Panel Holds, “Intervening judicial decisions that may have misinterpreted existing statutory law simply are not, and never were, “‘the law.’”
GRAND RAPIDS, MI (August 31, 2017) — The Michigan Court of Appeals issued a published opinion today in WA Foote Memorial Hosp v Michigan Assigned Claims Plan, __ Mich App __; __ NW2d __ (Docket No. 333360) holding that the rule announced by the Michigan Supreme Court in Covenant v State Farm, that healthcare providers possess no right of action under the Michigan no-fault act, has retroactive effect upon cases pending at the time that the Supreme Court’s opinion was released.
Trial courts have come to differing conclusions since Covenant was released. While some have dismissed provider cases where an alternative theory cannot be supported, other courts have concluded that the provider cases filed before Covenant can proceed because Covenant does not apply to those cases. The Court clarified that, indeed, Covenant applies to all cases, regardless of whether they were filed before the opinion in Covenant was issued.
The underlying case turned on an unrelated question concerning the threshold for eligibility to claim PIP coverage through the assigned claims plan. The Kent Circuit Court granted summary disposition to the MAIPF and concluded that the relatively easy identification of an applicable insurer precluded any claim through the MAIPF. The case was filed in September of 2015, and the Kent Circuit Court granted summary disposition the MAIPF long before Covenant was issued.
Following the release of Covenant, the MAIPF moved for leave to file extended supplemental briefing arguing that summary disposition should be affirmed for the narrower alternative reason that the plaintiff healthcare provider possesses no cause of action under the Michigan no-fault act and therefore had no ability to proceed with its claim in the first place. The Court agreed to entertain the supplemental briefs. The MAIPF’s brief included a lengthy discussion about the nature of the law that arises out of judicial decisions, which, unlike legislation, must be given full retroactive effect. The MAIPF argued that rather than make “new law,” the Covenant decision recognized what the law has always been.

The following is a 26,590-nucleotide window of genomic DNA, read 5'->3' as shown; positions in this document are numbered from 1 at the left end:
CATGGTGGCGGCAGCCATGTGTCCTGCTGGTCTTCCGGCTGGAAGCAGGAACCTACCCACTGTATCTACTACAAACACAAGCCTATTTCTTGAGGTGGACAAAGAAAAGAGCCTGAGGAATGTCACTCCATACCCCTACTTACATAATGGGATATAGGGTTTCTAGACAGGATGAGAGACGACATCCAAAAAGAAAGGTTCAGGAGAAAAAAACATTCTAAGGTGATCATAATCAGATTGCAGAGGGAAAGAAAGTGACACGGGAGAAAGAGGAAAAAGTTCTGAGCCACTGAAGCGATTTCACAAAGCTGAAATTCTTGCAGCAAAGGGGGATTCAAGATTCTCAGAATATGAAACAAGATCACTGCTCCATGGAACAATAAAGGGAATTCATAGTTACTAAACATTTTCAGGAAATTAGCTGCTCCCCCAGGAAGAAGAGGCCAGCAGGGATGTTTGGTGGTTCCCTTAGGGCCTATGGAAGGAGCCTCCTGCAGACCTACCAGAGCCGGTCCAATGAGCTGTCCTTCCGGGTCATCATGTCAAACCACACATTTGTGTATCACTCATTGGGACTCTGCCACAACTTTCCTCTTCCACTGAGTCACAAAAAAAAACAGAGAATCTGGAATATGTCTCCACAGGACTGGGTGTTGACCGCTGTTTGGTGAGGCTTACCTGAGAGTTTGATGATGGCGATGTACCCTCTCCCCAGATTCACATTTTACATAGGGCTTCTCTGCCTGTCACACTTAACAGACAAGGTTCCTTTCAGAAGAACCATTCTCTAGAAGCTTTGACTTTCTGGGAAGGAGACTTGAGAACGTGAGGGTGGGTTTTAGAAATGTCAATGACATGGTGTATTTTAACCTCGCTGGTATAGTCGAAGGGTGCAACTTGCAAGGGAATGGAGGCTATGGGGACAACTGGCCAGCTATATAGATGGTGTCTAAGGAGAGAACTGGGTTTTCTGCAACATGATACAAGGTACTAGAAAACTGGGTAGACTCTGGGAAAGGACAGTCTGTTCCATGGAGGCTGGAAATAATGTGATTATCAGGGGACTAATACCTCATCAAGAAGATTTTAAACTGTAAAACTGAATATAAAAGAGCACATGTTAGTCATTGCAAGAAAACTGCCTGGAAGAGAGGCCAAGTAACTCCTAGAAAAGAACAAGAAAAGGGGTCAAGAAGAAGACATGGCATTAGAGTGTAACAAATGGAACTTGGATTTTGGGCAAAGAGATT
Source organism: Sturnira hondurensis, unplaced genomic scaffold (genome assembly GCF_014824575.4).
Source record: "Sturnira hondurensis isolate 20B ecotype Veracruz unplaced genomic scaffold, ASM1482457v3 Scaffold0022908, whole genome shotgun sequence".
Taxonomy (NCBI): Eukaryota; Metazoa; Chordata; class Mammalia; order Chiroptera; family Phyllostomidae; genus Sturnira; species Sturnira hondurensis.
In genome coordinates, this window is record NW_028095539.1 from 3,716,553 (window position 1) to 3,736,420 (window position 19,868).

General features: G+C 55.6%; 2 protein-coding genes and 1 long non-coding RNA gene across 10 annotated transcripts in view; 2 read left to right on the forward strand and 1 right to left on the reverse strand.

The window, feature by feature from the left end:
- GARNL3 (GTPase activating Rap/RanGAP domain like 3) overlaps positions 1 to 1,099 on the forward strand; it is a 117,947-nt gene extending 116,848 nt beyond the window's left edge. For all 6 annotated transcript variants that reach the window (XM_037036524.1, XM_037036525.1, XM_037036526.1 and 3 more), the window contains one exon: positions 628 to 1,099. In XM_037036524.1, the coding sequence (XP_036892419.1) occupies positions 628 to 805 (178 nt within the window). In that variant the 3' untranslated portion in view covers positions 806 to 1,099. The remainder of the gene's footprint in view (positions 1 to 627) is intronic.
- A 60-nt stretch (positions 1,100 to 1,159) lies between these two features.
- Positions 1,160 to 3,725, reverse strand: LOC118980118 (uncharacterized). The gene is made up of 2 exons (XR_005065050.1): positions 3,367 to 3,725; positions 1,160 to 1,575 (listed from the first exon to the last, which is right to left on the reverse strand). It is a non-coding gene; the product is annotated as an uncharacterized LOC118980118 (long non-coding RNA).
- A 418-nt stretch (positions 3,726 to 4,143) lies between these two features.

Recognizing first that the issue was not directly addressed at the trial court, the Court of Appeals considered whether the issue was properly preserved for review on appeal. The Court rejected the plaintiff’s assertion that the issue was waived because it was not raised below or expressly mentioned in responsive pleadings, noting that a plaintiff’s “‘failure to state a claim on which relief can be granted’ is not waived even if not asserted in a responsive pleading or motion.” The Court also acknowledged that based on the case law as it existed at the time, such a motion would have been reasonably regarded as futile.
Finding that the issue was not waived and otherwise preserved, the panel went on to explore the merits of the “retroactivity versus prospectivity” question. The Court engaged in a lengthy and thorough review of the issue as embodied in the legal commentary and case law, harkening all the way back to Sir William Blackstone’s monumental work, Commentaries on the Laws of England. The Court also examined the relatively recent practice of limiting the retroactive application of judicial decisions, which the Court traced back to the Warren Court era, when the U.S. Supreme Court regularly announced broad new rules of criminal procedure having potential to disturb the finality of a broad range of criminal convictions.